I grew up in a family not to be orthodox and well not in any jewish strong orthodox community. I do not believe that my father knew that as a first born child I was required to be redeemed by proper right of conduct with the kohain and sum of silver.
What is my position in Israel and what can I do or discuss with family on this matter? I fear perhaps some misfortune in my life is possible a poor outcome of a not redeemed soul of jewish birth.
Since you can assume that your father didn’t do the mitzvah of redeeming the first born for you, you have to obligation to do it yourself. I would advise you t speak to a local rabbi, to find you a kohen and help you with it.
Your position in Klal Yisroel is not changed at all because you didn’t yet have the redemption done. You should not fear that you have misfortune because of it, all it means is that you should do it yourself. In fact a firstborn is considered prominent, and special in klal Yisroel, therefore you get a double portion of your fathers inheritance.
It is important to note that if you were delivered by caesarean section, then you do not have to do the redemption. Also if your mother had any previous children from a different marriage, and in some cases if she had a miscarriage prior to your being born then you don’t have to do the redemption.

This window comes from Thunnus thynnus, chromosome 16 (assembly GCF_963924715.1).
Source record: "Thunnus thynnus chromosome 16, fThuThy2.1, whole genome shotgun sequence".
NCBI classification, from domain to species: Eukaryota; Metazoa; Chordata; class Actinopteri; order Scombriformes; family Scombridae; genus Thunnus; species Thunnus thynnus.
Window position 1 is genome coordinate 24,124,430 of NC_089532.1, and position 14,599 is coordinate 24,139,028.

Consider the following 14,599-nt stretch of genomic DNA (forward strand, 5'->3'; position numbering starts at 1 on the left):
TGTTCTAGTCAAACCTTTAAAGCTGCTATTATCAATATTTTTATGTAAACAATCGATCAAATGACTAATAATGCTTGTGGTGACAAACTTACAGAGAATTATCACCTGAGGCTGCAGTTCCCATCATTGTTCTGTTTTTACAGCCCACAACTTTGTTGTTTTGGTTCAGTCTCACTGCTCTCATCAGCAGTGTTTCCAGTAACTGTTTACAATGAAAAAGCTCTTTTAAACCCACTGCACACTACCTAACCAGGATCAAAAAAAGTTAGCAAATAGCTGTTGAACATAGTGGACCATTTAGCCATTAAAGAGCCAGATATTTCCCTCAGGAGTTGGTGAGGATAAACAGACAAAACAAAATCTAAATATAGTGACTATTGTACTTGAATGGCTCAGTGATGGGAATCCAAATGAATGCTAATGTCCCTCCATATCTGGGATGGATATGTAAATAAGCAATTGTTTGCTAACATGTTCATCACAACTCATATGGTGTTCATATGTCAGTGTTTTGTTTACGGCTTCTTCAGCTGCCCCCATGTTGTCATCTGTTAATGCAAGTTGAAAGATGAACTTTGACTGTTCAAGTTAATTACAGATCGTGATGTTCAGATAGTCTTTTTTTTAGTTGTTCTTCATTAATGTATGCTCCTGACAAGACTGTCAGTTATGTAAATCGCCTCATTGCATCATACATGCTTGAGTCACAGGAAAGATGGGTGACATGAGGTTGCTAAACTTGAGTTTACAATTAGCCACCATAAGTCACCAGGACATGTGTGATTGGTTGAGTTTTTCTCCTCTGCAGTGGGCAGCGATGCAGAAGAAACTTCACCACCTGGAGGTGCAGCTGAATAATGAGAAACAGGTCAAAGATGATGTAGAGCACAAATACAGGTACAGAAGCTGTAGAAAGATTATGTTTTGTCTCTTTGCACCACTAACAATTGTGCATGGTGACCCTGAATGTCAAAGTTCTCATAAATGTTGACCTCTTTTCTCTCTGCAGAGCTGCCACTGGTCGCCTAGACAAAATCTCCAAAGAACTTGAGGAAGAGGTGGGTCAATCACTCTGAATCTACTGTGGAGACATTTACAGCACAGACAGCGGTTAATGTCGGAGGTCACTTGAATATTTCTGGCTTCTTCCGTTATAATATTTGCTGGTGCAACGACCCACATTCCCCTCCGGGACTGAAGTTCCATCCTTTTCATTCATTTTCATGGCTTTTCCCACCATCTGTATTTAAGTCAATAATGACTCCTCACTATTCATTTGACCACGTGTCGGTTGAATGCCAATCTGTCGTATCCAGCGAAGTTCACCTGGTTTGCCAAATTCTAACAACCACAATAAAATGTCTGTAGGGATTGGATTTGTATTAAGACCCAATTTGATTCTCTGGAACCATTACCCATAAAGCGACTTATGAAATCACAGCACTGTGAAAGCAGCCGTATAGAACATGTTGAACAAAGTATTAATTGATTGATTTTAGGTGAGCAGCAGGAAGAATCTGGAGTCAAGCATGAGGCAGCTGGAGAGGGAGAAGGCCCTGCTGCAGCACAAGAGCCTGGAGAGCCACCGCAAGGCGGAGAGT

Y:D 305-17, 23, 24.
Yes. Thank you. In fact, my mother miscarried her first pregnancy. It was a male. Does this exclude me from the need to redeem? Thanks.
This is already complicated. How did she know that it was a male? If it was from an ultrasound done before the miscarriage, and the ultrasound was able to see the fetuses organs, then it is clear that there is no need to redeem. However if it was only from tests or pathology done afterwards, then it is still questionable. (Otzar Pidyon Haben 1 ftnt. 19).
If you still want to discuss it let me know.
Since some exceptions are mentioned, it’s worth including that if the mother’s father is a Kohen or Levi then there’s no obligation for redemption. I think that point’s often overlooked.
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